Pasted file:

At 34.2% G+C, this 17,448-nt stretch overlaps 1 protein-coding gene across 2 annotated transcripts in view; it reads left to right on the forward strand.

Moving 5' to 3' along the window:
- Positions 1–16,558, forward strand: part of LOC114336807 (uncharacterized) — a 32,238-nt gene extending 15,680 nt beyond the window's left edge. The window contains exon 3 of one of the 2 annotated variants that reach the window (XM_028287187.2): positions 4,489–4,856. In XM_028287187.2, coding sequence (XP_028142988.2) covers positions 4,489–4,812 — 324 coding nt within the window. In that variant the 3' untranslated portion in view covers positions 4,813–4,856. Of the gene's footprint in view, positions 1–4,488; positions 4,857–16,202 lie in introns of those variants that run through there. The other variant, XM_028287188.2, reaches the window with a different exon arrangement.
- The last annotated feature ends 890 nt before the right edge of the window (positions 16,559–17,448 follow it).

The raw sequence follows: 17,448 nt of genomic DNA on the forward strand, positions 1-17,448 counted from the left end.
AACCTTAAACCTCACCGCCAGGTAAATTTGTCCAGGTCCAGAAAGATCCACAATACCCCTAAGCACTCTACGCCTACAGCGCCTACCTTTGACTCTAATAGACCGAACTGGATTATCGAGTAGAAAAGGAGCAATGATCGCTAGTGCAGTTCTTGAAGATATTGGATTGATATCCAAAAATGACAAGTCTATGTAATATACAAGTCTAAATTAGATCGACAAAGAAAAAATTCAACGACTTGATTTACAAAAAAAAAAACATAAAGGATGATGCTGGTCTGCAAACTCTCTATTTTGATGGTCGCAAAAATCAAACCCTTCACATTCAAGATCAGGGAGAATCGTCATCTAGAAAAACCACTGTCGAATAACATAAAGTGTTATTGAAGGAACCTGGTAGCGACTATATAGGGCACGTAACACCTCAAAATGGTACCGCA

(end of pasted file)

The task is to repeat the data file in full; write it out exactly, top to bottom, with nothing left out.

At 34.2% G+C, this 17,448-nt stretch overlaps 1 protein-coding gene across 2 annotated transcripts in view; it reads left to right on the forward strand.

Moving 5' to 3' along the window:
- Positions 1–16,558, forward strand: part of LOC114336807 (uncharacterized) — a 32,238-nt gene extending 15,680 nt beyond the window's left edge. The window contains exon 3 of one of the 2 annotated variants that reach the window (XM_028287187.2): positions 4,489–4,856. In XM_028287187.2, coding sequence (XP_028142988.2) covers positions 4,489–4,812 — 324 coding nt within the window. In that variant the 3' untranslated portion in view covers positions 4,813–4,856. Of the gene's footprint in view, positions 1–4,488; positions 4,857–16,202 lie in introns of those variants that run through there. The other variant, XM_028287188.2, reaches the window with a different exon arrangement.
- The last annotated feature ends 890 nt before the right edge of the window (positions 16,559–17,448 follow it).

The raw sequence follows: 17,448 nt of genomic DNA on the forward strand, positions 1-17,448 counted from the left end.
AACCTTAAACCTCACCGCCAGGTAAATTTGTCCAGGTCCAGAAAGATCCACAATACCCCTAAGCACTCTACGCCTACAGCGCCTACCTTTGACTCTAATAGACCGAACTGGATTATCGAGTAGAAAAGGAGCAATGATCGCTAGTGCAGTTCTTGAAGATATTGGATTGATATCCAAAAATGACAAGTCTATGTAATATACAAGTCTAAATTAGATCGACAAAGAAAAAATTCAACGACTTGATTTACAAAAAAAAAAACATAAAGGATGATGCTGGTCTGCAAACTCTCTATTTTGATGGTCGCAAAAATCAAACCCTTCACATTCAAGATCAGGGAGAATCGTCATCTAGAAAAACCACTGTCGAATAACATAAAGTGTTATTGAAGGAACCTGGTAGCGACTATATAGGGCACGTAACACCTCAAAATGGTACCGCA